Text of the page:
British Prime Minister David Cameron says he is sorry about the result of his country's referendum after it voted to leave the European Union. Rough Cut (no reporter narration).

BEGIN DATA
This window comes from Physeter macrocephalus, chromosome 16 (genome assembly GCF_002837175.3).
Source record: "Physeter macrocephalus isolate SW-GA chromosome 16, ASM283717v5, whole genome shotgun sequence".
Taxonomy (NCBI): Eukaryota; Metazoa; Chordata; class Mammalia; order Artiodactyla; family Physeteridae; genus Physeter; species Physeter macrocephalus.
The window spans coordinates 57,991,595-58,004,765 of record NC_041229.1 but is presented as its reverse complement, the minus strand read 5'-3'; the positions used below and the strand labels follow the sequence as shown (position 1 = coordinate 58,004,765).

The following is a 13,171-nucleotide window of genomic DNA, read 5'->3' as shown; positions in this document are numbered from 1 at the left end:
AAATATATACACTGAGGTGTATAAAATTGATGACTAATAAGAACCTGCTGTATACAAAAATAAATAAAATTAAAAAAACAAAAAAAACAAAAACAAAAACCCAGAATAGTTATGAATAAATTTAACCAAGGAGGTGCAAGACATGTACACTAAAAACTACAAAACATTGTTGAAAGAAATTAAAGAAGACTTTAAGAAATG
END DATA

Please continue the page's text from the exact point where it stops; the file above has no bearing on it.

ROUGH CUT (NO REPORTER NARRATION) STORY: Prime Minister David Cameron said on Tuesday (June 28) he was sorry that he had lost Britain's referendum on membership of the European Union but would work with his successor to make sure the country has the closest ties possible with the bloc. "I threw myself in head, heart and soul to keep Britain in the European Union and I didn't succeed, and in politics you have to recognize that you fight and when you win you carry out your program, but when you lose sometimes you have to say right, I've lost that argument, I've lost that debate, it's right to hand over to someone else who will take the country forward. Now of course I'm sad about that, but frankly I'm more concerned about Britain getting its relationship right with Europe, that is a far bigger thing than whether I'm prime minister for six years or seven years or what have you," he told reporters in Brussels. He went on to describe how the tone of the meeting with his EU counterparts was one of sadness and regret. "Our partners in the European Union are genuinely sad that we are planning to leave this organization, and that was very much the tone of the discussions at the dinner tonight," Cameron said. Meanwhile German Chancellor Angela Merkel said she saw no chance that Britain might go back on its decision to leave the European Union and urged political leaders in Europe to face that reality.